MPs conclude PFI funding is currently unsustainable
Government use of the private-finance initiative (PFI) is ‘unsustainable’ in its current form, an influential Commons’ committee reported this week.
Issuing its findings on equity investment in privately financed projects on 2 May, the public accounts committee (PAC) urged the Treasury to address inherent flaws and inflexibility in the PFI model used by central and local government to deliver around 700 schemes over the past 20 years.
Despite evidence that project investors are making excessively-high returns, the MPs found incentives for the Government to pursue PFI remain at a time of public spending constraint – with talks over a further 30 schemes ongoing.
The MPs suggested that public authorities should be able to share profits where it can be proved investors are securing rewards which are out of line with the risks they carry.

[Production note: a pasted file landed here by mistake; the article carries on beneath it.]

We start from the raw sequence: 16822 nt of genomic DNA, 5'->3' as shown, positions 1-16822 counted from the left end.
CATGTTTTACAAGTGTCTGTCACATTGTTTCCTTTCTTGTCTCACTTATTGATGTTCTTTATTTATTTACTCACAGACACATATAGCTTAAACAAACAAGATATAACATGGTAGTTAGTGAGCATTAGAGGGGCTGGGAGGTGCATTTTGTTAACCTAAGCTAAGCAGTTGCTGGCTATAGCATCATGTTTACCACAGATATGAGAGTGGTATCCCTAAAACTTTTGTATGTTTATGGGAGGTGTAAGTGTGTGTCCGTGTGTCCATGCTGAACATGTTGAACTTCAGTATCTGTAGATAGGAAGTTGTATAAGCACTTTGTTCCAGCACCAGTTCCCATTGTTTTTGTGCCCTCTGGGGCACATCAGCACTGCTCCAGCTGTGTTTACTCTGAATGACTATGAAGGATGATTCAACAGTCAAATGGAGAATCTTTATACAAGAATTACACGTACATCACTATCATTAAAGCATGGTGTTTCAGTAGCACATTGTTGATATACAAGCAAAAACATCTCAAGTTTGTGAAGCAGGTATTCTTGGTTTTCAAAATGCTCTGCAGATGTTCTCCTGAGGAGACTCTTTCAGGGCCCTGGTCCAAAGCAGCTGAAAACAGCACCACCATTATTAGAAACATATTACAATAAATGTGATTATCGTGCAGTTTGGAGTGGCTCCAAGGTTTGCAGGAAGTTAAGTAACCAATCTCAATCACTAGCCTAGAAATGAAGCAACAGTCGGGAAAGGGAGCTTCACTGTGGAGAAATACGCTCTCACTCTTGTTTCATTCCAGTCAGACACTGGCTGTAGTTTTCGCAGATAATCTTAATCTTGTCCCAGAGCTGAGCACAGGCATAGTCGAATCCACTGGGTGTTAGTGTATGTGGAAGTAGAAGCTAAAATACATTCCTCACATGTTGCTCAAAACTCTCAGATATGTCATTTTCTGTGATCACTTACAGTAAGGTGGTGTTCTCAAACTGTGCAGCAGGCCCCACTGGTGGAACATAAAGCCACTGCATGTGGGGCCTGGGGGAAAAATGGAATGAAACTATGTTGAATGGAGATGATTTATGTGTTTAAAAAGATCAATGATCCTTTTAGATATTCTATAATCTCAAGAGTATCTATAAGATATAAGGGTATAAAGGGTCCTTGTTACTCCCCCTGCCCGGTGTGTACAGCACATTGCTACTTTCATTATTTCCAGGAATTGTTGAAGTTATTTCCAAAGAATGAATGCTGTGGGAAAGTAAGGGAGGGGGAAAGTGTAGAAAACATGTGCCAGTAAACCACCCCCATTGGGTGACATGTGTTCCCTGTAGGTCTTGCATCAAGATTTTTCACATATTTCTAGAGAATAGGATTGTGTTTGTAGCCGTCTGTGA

In response Sir Merrick Cockell, chairman of the Local Government Association, said ‘councils wouldn’t hesitate to explore the possibility of reclaiming money that would be better spent on aged care or libraries’ - but added there are practical difficulties in the way of reclaiming money.
Concern was also expressed that authorities have been locked into long-term deals, under which providers typically deliver facilities management and maintenance services for around 30 years, at a time when the public sector’s use of assets was likely to change more quickly.
Chair of the PAC, Margaret Hodge, said: ‘For too long, public sector authorities have treated 30-year PFI contracts as the only game in town. This has to end.
‘The current model of PFI is unsustainable. Thirty-year contracts are inflexible and don’t allow managers to alter priorities or change services which have become outdated.’
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